All varieties of potato did better in soil in beds than in dumpy bags. I think this is actually related to water availability: we had a very dry summer and the vigorously growing potatoes in the dumpy bags wilted on numerous occasions even with daily watering, whilst those growing in the garden never wilted. Despite this limitation, the dumpy bags were a great success – they increased the growing space available and added significantly to our harvest. My favourite potato has to be Colleen – they grow really well and provide the first potatoes of the season, but I liked Valor too. I think these are the varieties we will focus on next year.

Costata Romanesca - delicious fried with garlic (each of those slices is 5-8cm across)

Costata Romanesca – delicious fried with garlic (each of those slices is 5-8cm across)

The Costata Romanesco courgettes are a favourite of Carol Deppe and she recommends using them for drying. This is something we didn’t get round to doing this year, but I will have a go at next year. The plants are big and start off as bushes, but then get to sprawling around. Whilst not prolific in terms of fruit, those they do grow can get really big but still remain very tasty (unlike marrows) and tender. However, I do like the more normal courgettes, especially for their joyful abundance and will continue to grow them every year.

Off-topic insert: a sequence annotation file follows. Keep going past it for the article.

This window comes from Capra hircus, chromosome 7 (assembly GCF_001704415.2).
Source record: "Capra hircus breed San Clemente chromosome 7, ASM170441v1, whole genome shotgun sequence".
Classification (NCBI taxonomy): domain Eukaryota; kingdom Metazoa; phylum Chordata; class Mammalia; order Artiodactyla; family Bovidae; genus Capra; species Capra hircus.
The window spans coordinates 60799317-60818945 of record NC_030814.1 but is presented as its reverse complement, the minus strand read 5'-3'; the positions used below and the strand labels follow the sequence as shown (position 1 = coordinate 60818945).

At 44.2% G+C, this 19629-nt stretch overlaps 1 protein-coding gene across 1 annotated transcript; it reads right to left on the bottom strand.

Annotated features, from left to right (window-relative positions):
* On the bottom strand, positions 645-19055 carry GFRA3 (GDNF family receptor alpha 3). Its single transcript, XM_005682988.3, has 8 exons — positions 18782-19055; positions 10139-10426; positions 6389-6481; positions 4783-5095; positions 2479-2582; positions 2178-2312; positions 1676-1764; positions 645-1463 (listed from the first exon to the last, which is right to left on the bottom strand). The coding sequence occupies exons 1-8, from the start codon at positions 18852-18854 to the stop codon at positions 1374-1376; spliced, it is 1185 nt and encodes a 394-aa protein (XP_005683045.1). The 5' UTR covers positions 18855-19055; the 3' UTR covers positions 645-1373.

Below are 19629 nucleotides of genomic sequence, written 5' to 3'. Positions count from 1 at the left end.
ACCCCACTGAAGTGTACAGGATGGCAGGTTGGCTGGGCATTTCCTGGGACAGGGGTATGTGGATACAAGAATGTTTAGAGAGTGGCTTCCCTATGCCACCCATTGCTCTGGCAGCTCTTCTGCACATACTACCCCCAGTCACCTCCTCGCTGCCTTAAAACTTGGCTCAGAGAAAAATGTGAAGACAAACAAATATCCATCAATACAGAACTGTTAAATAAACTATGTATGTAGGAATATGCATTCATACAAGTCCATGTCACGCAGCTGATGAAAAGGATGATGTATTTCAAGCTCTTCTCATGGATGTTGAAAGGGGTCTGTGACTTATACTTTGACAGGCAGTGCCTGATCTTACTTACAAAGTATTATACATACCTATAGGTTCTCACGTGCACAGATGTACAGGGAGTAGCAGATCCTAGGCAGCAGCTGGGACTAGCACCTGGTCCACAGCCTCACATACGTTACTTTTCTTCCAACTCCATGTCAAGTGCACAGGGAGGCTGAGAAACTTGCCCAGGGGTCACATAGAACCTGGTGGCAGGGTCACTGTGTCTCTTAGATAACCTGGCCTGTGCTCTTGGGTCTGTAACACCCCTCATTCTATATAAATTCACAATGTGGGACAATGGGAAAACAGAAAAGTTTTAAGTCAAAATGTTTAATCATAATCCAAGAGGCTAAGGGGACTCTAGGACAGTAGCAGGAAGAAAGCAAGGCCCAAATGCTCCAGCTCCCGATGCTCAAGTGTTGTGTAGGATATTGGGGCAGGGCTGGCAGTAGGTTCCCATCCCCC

All in all, it’s been an interesting experiment to weigh our crops. And what’s the most important thing I have learned? Next time make a proper recording sheet, because trying to decipher all those scribbled notes on several tatty sheets of paper is quite a challenge at the end of the season!

-oOo-

* I have been experimenting with growing in containers in a previously unused bit of space. There are several ‘waste of space’ posts if you are interested: here, here and here

Garden dinner

I love the time in the year when it is possible to eat a significant proportion of our food from out of the garden. We are not quite there yet this year, but last night we did start with spring onions, potatoes and sage from the garden (plus an egg):

Ingredients for dinner

Ingredients for dinner

and ended up with Glamorgan sausages, boiled new potatoes (variety Colleen) and lettuce for our dinner:

Ready to eat

Ready to eat

Not quite  a garden dinner, as the lettuce came from a local farm and the Glamorgan sausages were made with breadcrumbs from a homemade loaf (organic white flour from Shipton Mill; wholemeal from Felin Ganol) plus Snowdonia Black Bomber Cheese and freshly ground back pepper, but with the sage and onions and bound together with the egg. Not entirely home-grown, but very satisfying that almost everything was fairly local.

I am having a slight problem, however, at breakfast time. Despite the strawberries, raspberries, blueberries and red currants being covered in fruit, none of it is ripe yet. Thank goodness for rhubarb to keep me going in this rather lean period!